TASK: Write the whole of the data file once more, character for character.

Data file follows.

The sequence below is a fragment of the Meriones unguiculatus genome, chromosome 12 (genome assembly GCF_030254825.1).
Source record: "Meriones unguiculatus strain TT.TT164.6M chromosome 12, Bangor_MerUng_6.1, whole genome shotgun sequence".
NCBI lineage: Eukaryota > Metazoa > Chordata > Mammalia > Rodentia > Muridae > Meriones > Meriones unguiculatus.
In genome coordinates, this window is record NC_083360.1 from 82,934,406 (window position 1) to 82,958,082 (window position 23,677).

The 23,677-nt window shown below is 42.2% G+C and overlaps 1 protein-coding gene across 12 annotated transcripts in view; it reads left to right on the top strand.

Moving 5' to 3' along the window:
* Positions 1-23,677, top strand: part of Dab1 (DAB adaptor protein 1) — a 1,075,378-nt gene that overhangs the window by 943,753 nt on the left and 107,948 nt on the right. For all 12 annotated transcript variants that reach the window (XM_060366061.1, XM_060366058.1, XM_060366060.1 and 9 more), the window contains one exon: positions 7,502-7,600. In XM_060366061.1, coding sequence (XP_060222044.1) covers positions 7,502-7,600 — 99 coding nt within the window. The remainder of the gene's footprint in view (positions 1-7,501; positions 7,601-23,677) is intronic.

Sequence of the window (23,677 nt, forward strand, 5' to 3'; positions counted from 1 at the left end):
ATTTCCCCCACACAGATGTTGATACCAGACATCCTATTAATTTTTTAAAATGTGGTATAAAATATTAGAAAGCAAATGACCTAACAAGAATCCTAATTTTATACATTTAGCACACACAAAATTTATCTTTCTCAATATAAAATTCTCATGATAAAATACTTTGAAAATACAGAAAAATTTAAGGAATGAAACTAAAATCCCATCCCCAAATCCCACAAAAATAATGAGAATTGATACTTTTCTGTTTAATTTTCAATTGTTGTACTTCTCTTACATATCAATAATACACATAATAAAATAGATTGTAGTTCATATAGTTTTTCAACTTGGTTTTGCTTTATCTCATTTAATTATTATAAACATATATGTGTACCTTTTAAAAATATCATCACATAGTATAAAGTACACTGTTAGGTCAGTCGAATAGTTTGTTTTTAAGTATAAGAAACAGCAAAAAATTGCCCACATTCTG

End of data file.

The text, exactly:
The sequence below is a fragment of the Meriones unguiculatus genome, chromosome 12 (genome assembly GCF_030254825.1).
Source record: "Meriones unguiculatus strain TT.TT164.6M chromosome 12, Bangor_MerUng_6.1, whole genome shotgun sequence".
NCBI lineage: Eukaryota > Metazoa > Chordata > Mammalia > Rodentia > Muridae > Meriones > Meriones unguiculatus.
In genome coordinates, this window is record NC_083360.1 from 82,934,406 (window position 1) to 82,958,082 (window position 23,677).

The 23,677-nt window shown below is 42.2% G+C and overlaps 1 protein-coding gene across 12 annotated transcripts in view; it reads left to right on the top strand.

Moving 5' to 3' along the window:
* Positions 1-23,677, top strand: part of Dab1 (DAB adaptor protein 1) — a 1,075,378-nt gene that overhangs the window by 943,753 nt on the left and 107,948 nt on the right. For all 12 annotated transcript variants that reach the window (XM_060366061.1, XM_060366058.1, XM_060366060.1 and 9 more), the window contains one exon: positions 7,502-7,600. In XM_060366061.1, coding sequence (XP_060222044.1) covers positions 7,502-7,600 — 99 coding nt within the window. The remainder of the gene's footprint in view (positions 1-7,501; positions 7,601-23,677) is intronic.

Sequence of the window (23,677 nt, forward strand, 5' to 3'; positions counted from 1 at the left end):
ATTTCCCCCACACAGATGTTGATACCAGACATCCTATTAATTTTTTAAAATGTGGTATAAAATATTAGAAAGCAAATGACCTAACAAGAATCCTAATTTTATACATTTAGCACACACAAAATTTATCTTTCTCAATATAAAATTCTCATGATAAAATACTTTGAAAATACAGAAAAATTTAAGGAATGAAACTAAAATCCCATCCCCAAATCCCACAAAAATAATGAGAATTGATACTTTTCTGTTTAATTTTCAATTGTTGTACTTCTCTTACATATCAATAATACACATAATAAAATAGATTGTAGTTCATATAGTTTTTCAACTTGGTTTTGCTTTATCTCATTTAATTATTATAAACATATATGTGTACCTTTTAAAAATATCATCACATAGTATAAAGTACACTGTTAGGTCAGTCGAATAGTTTGTTTTTAAGTATAAGAAACAGCAAAAAATTGCCCACATTCTG